Friend of the site and erstwhile podcast guest Bryce Wilson penned this article about Splatterhouse 3. He’s a consummate horror fan, genre film scholar and all-around good dude. Check out his other work at Things That Don’t Suck and Son of Danse Macabre.
The Splatterhouse series exists for one reason and one reason only. Which is to allow you to beat a wide assortment of monsters and demons into various shades of putrescent goo.
All other concerns, game mechanics, graphics, are decidedly secondary to how well the game delivers the experience of allowing you to make an eight foot tall corpse with sickles for hands “taste the curb.” The formula for Splatterhouse is (and should be) simplicity itself, take one muscle bound freak wearing a demonic mask and jump suit that is in no way a copyright infringement on a certain Undead Rage Fueled Backwoods Mongoloid (Jorts are optional) put him in front of several waves of monsters; stand back, let the various shades of putrescent goo come forth.
Splatterhouse 3 finds the series trying to shake things up ever so slightly, putting on airs from hanging out with the city folk and such. It sheds the side scroller formula for that of a beat em up, a genre which frankly I prefer so good on you. It introduces the Power Meter, which occasionally allows you to hulk out and make some creatures of the night enter a world of pain; a feature the remake made good use out of. More noticeably it incorporates cut scenes (1993 Cut Scenes), and non linear exploration. The game lets you loose in the mansion. You have an endpoint but how you get there is your business.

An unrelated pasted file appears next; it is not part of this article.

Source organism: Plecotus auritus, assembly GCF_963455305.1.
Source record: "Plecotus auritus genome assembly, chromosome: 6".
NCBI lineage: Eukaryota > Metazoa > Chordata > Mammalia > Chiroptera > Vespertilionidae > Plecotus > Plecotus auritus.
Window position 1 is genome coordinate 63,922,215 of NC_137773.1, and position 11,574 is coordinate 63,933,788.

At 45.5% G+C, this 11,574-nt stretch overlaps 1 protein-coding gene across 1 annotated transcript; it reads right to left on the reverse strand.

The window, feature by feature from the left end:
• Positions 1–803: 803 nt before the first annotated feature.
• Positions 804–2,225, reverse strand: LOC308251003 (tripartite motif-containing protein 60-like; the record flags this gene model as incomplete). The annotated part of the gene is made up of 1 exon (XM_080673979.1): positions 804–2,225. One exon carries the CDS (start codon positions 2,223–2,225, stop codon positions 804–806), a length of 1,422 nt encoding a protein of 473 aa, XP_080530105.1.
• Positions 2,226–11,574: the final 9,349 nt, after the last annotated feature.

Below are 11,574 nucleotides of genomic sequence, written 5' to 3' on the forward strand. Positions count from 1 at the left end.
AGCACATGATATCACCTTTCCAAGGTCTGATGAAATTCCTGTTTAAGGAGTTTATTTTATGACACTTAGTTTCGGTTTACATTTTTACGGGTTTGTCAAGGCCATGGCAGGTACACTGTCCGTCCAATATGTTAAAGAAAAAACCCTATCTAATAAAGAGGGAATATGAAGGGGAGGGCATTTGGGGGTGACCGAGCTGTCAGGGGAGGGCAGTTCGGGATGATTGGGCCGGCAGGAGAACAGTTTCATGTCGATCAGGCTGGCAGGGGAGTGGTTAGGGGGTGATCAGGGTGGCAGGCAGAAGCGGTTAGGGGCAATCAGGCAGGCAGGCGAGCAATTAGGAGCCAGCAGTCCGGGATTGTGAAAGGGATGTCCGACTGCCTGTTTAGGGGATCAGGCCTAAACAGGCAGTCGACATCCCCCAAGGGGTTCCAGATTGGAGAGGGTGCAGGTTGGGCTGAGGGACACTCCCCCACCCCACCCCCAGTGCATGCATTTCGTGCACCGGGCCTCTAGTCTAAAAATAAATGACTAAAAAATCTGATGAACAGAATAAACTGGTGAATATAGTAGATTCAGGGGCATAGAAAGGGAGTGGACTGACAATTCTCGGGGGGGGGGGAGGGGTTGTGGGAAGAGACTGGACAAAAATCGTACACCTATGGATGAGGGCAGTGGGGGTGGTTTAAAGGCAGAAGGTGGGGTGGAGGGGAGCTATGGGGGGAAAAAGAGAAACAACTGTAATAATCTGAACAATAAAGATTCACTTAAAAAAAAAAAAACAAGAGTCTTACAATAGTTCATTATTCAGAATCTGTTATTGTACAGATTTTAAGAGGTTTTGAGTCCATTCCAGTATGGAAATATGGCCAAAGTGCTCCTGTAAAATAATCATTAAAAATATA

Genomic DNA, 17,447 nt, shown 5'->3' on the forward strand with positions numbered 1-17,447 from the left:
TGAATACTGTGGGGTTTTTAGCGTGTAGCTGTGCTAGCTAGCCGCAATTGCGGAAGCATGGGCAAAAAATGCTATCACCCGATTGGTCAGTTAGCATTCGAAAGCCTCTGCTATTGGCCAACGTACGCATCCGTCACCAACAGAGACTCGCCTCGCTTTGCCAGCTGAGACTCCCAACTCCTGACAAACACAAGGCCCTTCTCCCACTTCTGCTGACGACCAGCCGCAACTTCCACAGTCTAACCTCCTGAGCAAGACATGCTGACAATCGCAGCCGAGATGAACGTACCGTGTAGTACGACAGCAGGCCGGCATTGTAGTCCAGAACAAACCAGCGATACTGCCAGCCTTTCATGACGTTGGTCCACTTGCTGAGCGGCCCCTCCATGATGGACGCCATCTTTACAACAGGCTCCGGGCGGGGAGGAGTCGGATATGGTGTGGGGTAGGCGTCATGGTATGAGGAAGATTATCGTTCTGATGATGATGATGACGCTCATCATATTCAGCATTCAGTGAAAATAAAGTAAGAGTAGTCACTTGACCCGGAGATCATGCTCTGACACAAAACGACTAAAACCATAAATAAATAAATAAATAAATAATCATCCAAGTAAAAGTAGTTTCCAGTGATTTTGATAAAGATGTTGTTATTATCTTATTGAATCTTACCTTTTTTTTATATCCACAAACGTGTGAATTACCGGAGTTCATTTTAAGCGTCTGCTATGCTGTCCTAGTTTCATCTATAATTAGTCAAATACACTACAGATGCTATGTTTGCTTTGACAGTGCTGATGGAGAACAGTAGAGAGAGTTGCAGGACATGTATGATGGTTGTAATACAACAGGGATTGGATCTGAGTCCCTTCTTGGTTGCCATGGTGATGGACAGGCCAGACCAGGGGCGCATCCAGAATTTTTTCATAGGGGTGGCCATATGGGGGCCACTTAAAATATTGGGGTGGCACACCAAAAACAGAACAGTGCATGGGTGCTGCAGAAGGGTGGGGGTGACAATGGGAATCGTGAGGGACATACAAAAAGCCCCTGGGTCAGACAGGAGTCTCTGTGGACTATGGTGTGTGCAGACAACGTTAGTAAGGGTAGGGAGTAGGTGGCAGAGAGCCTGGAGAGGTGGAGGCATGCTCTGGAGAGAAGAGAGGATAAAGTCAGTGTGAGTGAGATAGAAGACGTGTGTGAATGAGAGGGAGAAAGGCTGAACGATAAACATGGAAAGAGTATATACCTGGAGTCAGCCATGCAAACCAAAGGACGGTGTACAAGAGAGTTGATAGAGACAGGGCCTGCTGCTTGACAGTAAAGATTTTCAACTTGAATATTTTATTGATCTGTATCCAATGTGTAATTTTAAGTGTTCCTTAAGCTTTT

The problem is that along with these innovations also comes a time limit and branching paths. It’s bizarrely strange that the game that introduced exploration elements into the franchise should so purposefully suppress them. Despite giving you free reign to run around the mansion causing as much chaos as you and a baseball bat can Splatterhouse 3 doesn’t merely discourage exploration it actively punishes you for it.
The other Achilles heel of the Splatterhouse franchise has always been a certain amount of repetition. Now granted this is something you’re going to get in just about any fighting game, particularly from the 16-bit era, but just as with exploration element Splatterhouse 3 seems to be actively fucking with you in this regard. The games enemies are usually strictly segregated by level, which is fine some of the time, but at other times, like in level three where you have to fight room after room of those cheap shot taking sliding motherfuckers who steal your weapons every damn time, it can get annoying.
Still this is just part and parcel of the Splatterhouse experience and like all of the other installments in the franchise Splatterhouse 3 is more than the sum of its parts. Despite its flaws it remains a fun experience thanks to its twisted sense of humor (What other franchise would have you beat the stuffing out of a demonically possessed Teddy Bear. I am dreadfully sorry for that pun), great use of horror iconography, and the sheer amount of mayhem that it allows you to enact. The Splatterhouse franchise does not offer the deepest gaming experience but you cannot say that it does not offer a satisfying one.
(Images in this writeup were borrowed from The West Mansion, the internet’s foremost Splatterhouse authority.)
- Released: 1993
- System: Sega Genesis
- Publisher: Namco